ICT®: Does the infection prevention department occupy a different position in the health care hierarchy in Veterans Affairs than it does elsewhere?
Hilliard: I would probably say yes, because when a patient comes to the VA, the placement can be very unusual. For example, I’m under quality management. I’m considered quality management staff. Whereas in a hospital, you don’t really see that. You’re really more up under medical, and you work closer with medical. I think that because we have such a vast majority…. We have seven C-BOCs [Community-Based Outpatient Clinics]. Infection control for a C-BOC is very different than infection control for one of our CoCs [Continuum of Care units] like our nursing home units. And very different from our surgery unit. I think that we have such a wide variety that it takes somebody being better quality, versus just medical, because it’s not all usually about medical here. It’s about everywhere a patient is seen—that area being safe and conducive to patient care. We only have three VA [hospitals] in the state of Georgia that are medical centers. That’s Atlanta, Augusta, and us [Dublin]. That’s it. That’s health care for the veterans. If you’re a veteran who lives 50 to 75 to 100 miles away from us, the easiest thing for you to do is to go to one of our outpatient clinics, our C-BOCs. They’re freestanding clinics. They give vaccines, draw blood, do the things that meet the patient’s needs without them having to come all the way down here. And if they need to see a specialist, they’ll do telehealth. They could sit down at the C-BOC 100 miles away and confer with a pulmonologist here or a cardiologist there. Because rurally there’s just so much we can do. There’s such a wide amount of space covered here, geographically, that we just can’t cover it all with big VA [centers]. We have smaller clinics that are open to a serve our veteran population.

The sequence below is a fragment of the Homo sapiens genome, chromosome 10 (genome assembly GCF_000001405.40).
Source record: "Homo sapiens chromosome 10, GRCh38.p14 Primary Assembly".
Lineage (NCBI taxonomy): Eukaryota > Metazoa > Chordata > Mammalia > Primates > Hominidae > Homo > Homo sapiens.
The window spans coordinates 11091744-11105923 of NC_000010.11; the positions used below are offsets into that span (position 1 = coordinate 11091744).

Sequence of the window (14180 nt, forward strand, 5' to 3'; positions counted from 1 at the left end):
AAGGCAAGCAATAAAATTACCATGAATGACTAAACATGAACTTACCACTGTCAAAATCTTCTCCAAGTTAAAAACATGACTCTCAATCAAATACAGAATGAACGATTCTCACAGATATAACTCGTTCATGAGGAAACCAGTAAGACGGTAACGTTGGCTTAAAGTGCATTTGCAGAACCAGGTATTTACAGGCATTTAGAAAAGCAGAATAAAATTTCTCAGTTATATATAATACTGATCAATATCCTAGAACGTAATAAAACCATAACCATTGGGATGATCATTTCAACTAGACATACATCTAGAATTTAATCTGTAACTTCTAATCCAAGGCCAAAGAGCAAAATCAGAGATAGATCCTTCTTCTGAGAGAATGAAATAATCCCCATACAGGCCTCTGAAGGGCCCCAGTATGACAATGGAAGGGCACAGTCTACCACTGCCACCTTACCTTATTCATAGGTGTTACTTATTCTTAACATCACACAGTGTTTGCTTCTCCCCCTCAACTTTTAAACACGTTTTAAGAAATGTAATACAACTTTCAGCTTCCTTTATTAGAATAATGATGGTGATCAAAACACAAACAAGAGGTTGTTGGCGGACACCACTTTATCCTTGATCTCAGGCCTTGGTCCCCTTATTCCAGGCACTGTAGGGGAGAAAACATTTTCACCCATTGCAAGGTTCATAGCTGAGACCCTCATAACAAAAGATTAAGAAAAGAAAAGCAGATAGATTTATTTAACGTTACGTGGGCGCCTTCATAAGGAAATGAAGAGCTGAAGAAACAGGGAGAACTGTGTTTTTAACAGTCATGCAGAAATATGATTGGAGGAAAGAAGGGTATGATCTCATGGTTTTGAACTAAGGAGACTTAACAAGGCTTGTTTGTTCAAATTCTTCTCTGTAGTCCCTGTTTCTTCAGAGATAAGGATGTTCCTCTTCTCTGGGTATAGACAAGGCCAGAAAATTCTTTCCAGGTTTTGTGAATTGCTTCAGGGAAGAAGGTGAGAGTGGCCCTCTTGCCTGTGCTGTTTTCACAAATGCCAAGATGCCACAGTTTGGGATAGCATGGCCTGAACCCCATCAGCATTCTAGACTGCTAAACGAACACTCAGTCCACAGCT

ICT®: One of the concerns of the infection preventionist profession is that 40% of IPs are due to retire in the next 10 years. Is that demographic challenged faced at the VA as well?